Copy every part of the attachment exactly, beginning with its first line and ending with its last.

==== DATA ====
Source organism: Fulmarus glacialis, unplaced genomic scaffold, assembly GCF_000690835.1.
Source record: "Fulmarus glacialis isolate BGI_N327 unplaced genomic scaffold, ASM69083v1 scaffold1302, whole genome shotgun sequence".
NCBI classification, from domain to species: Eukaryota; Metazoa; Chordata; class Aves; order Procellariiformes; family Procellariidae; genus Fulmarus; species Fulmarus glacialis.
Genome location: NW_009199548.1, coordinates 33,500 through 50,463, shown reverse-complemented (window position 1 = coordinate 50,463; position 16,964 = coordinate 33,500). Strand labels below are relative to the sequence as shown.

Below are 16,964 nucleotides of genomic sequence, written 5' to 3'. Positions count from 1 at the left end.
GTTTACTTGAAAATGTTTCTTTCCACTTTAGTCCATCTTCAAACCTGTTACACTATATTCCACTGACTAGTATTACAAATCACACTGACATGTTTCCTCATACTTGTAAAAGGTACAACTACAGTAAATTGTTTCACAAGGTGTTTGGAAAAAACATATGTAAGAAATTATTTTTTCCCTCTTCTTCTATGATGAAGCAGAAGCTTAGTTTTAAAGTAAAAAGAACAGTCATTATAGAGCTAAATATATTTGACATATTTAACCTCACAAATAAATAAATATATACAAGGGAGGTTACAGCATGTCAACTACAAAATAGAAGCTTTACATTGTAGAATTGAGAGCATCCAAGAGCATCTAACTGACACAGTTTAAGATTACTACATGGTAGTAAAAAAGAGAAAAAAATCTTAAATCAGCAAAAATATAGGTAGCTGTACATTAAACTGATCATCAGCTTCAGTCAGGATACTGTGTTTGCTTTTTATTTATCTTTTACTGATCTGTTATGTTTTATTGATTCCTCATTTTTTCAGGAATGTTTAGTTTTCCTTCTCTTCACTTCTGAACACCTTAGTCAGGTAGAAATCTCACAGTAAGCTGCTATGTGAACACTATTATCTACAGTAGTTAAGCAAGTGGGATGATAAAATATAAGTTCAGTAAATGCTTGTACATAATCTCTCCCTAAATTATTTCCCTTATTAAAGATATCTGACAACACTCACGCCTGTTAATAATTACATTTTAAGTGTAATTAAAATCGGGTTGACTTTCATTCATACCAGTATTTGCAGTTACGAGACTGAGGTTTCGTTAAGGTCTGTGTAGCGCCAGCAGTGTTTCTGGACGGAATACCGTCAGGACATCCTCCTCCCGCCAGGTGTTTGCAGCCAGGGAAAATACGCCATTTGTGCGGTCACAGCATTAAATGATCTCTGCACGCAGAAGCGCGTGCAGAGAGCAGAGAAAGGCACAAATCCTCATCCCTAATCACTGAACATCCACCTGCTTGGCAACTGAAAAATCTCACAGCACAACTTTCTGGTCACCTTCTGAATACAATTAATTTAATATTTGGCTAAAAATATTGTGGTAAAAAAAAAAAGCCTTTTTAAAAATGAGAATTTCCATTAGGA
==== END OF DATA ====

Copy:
Source organism: Fulmarus glacialis, unplaced genomic scaffold, assembly GCF_000690835.1.
Source record: "Fulmarus glacialis isolate BGI_N327 unplaced genomic scaffold, ASM69083v1 scaffold1302, whole genome shotgun sequence".
NCBI classification, from domain to species: Eukaryota; Metazoa; Chordata; class Aves; order Procellariiformes; family Procellariidae; genus Fulmarus; species Fulmarus glacialis.
Genome location: NW_009199548.1, coordinates 33,500 through 50,463, shown reverse-complemented (window position 1 = coordinate 50,463; position 16,964 = coordinate 33,500). Strand labels below are relative to the sequence as shown.

Below are 16,964 nucleotides of genomic sequence, written 5' to 3'. Positions count from 1 at the left end.
GTTTACTTGAAAATGTTTCTTTCCACTTTAGTCCATCTTCAAACCTGTTACACTATATTCCACTGACTAGTATTACAAATCACACTGACATGTTTCCTCATACTTGTAAAAGGTACAACTACAGTAAATTGTTTCACAAGGTGTTTGGAAAAAACATATGTAAGAAATTATTTTTTCCCTCTTCTTCTATGATGAAGCAGAAGCTTAGTTTTAAAGTAAAAAGAACAGTCATTATAGAGCTAAATATATTTGACATATTTAACCTCACAAATAAATAAATATATACAAGGGAGGTTACAGCATGTCAACTACAAAATAGAAGCTTTACATTGTAGAATTGAGAGCATCCAAGAGCATCTAACTGACACAGTTTAAGATTACTACATGGTAGTAAAAAAGAGAAAAAAATCTTAAATCAGCAAAAATATAGGTAGCTGTACATTAAACTGATCATCAGCTTCAGTCAGGATACTGTGTTTGCTTTTTATTTATCTTTTACTGATCTGTTATGTTTTATTGATTCCTCATTTTTTCAGGAATGTTTAGTTTTCCTTCTCTTCACTTCTGAACACCTTAGTCAGGTAGAAATCTCACAGTAAGCTGCTATGTGAACACTATTATCTACAGTAGTTAAGCAAGTGGGATGATAAAATATAAGTTCAGTAAATGCTTGTACATAATCTCTCCCTAAATTATTTCCCTTATTAAAGATATCTGACAACACTCACGCCTGTTAATAATTACATTTTAAGTGTAATTAAAATCGGGTTGACTTTCATTCATACCAGTATTTGCAGTTACGAGACTGAGGTTTCGTTAAGGTCTGTGTAGCGCCAGCAGTGTTTCTGGACGGAATACCGTCAGGACATCCTCCTCCCGCCAGGTGTTTGCAGCCAGGGAAAATACGCCATTTGTGCGGTCACAGCATTAAATGATCTCTGCACGCAGAAGCGCGTGCAGAGAGCAGAGAAAGGCACAAATCCTCATCCCTAATCACTGAACATCCACCTGCTTGGCAACTGAAAAATCTCACAGCACAACTTTCTGGTCACCTTCTGAATACAATTAATTTAATATTTGGCTAAAAATATTGTGGTAAAAAAAAAAAGCCTTTTTAAAAATGAGAATTTCCATTAGGA